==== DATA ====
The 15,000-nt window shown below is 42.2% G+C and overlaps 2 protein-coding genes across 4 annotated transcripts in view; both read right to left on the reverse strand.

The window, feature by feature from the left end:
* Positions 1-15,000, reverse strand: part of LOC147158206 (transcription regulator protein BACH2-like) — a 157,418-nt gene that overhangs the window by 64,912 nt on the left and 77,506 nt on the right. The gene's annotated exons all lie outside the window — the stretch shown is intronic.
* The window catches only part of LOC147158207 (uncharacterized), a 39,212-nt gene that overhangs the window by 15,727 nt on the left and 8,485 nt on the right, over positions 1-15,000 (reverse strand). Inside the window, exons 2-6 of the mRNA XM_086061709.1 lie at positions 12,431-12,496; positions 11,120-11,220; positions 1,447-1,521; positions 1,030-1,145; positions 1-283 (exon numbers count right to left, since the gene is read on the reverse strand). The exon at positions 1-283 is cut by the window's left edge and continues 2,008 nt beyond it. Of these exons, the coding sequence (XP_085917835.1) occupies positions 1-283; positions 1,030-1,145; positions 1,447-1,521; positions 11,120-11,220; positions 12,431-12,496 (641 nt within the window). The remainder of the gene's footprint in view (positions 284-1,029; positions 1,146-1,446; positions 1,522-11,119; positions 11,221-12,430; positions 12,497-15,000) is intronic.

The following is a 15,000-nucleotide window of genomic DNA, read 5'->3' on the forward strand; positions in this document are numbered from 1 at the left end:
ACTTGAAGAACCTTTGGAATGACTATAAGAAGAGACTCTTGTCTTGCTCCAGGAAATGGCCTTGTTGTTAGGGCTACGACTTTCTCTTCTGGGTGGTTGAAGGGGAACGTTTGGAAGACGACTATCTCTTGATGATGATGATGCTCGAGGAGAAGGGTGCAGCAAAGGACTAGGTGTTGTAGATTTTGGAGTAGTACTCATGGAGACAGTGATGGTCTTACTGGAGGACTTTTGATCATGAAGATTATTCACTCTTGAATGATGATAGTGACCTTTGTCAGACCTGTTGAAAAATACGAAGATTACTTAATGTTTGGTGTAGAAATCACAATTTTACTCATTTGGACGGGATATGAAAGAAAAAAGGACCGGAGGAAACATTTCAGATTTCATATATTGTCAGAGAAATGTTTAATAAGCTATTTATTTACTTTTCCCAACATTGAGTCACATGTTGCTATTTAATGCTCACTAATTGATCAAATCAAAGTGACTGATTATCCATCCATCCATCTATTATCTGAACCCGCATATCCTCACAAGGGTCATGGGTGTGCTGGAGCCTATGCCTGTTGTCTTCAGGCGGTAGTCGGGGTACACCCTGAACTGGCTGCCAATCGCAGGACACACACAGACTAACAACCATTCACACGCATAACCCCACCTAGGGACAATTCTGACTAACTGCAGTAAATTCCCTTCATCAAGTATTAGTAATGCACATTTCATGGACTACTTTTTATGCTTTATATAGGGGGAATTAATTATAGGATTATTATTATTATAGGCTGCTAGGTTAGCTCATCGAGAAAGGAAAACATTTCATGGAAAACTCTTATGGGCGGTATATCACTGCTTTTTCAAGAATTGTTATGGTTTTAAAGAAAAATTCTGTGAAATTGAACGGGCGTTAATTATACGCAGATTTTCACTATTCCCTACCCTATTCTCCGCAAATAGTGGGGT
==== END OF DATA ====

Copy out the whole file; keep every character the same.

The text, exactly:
The 15,000-nt window shown below is 42.2% G+C and overlaps 2 protein-coding genes across 4 annotated transcripts in view; both read right to left on the reverse strand.

The window, feature by feature from the left end:
* Positions 1-15,000, reverse strand: part of LOC147158206 (transcription regulator protein BACH2-like) — a 157,418-nt gene that overhangs the window by 64,912 nt on the left and 77,506 nt on the right. The gene's annotated exons all lie outside the window — the stretch shown is intronic.
* The window catches only part of LOC147158207 (uncharacterized), a 39,212-nt gene that overhangs the window by 15,727 nt on the left and 8,485 nt on the right, over positions 1-15,000 (reverse strand). Inside the window, exons 2-6 of the mRNA XM_086061709.1 lie at positions 12,431-12,496; positions 11,120-11,220; positions 1,447-1,521; positions 1,030-1,145; positions 1-283 (exon numbers count right to left, since the gene is read on the reverse strand). The exon at positions 1-283 is cut by the window's left edge and continues 2,008 nt beyond it. Of these exons, the coding sequence (XP_085917835.1) occupies positions 1-283; positions 1,030-1,145; positions 1,447-1,521; positions 11,120-11,220; positions 12,431-12,496 (641 nt within the window). The remainder of the gene's footprint in view (positions 284-1,029; positions 1,146-1,446; positions 1,522-11,119; positions 11,221-12,430; positions 12,497-15,000) is intronic.

The following is a 15,000-nucleotide window of genomic DNA, read 5'->3' on the forward strand; positions in this document are numbered from 1 at the left end:
ACTTGAAGAACCTTTGGAATGACTATAAGAAGAGACTCTTGTCTTGCTCCAGGAAATGGCCTTGTTGTTAGGGCTACGACTTTCTCTTCTGGGTGGTTGAAGGGGAACGTTTGGAAGACGACTATCTCTTGATGATGATGATGCTCGAGGAGAAGGGTGCAGCAAAGGACTAGGTGTTGTAGATTTTGGAGTAGTACTCATGGAGACAGTGATGGTCTTACTGGAGGACTTTTGATCATGAAGATTATTCACTCTTGAATGATGATAGTGACCTTTGTCAGACCTGTTGAAAAATACGAAGATTACTTAATGTTTGGTGTAGAAATCACAATTTTACTCATTTGGACGGGATATGAAAGAAAAAAGGACCGGAGGAAACATTTCAGATTTCATATATTGTCAGAGAAATGTTTAATAAGCTATTTATTTACTTTTCCCAACATTGAGTCACATGTTGCTATTTAATGCTCACTAATTGATCAAATCAAAGTGACTGATTATCCATCCATCCATCTATTATCTGAACCCGCATATCCTCACAAGGGTCATGGGTGTGCTGGAGCCTATGCCTGTTGTCTTCAGGCGGTAGTCGGGGTACACCCTGAACTGGCTGCCAATCGCAGGACACACACAGACTAACAACCATTCACACGCATAACCCCACCTAGGGACAATTCTGACTAACTGCAGTAAATTCCCTTCATCAAGTATTAGTAATGCACATTTCATGGACTACTTTTTATGCTTTATATAGGGGGAATTAATTATAGGATTATTATTATTATAGGCTGCTAGGTTAGCTCATCGAGAAAGGAAAACATTTCATGGAAAACTCTTATGGGCGGTATATCACTGCTTTTTCAAGAATTGTTATGGTTTTAAAGAAAAATTCTGTGAAATTGAACGGGCGTTAATTATACGCAGATTTTCACTATTCCCTACCCTATTCTCCGCAAATAGTGGGGT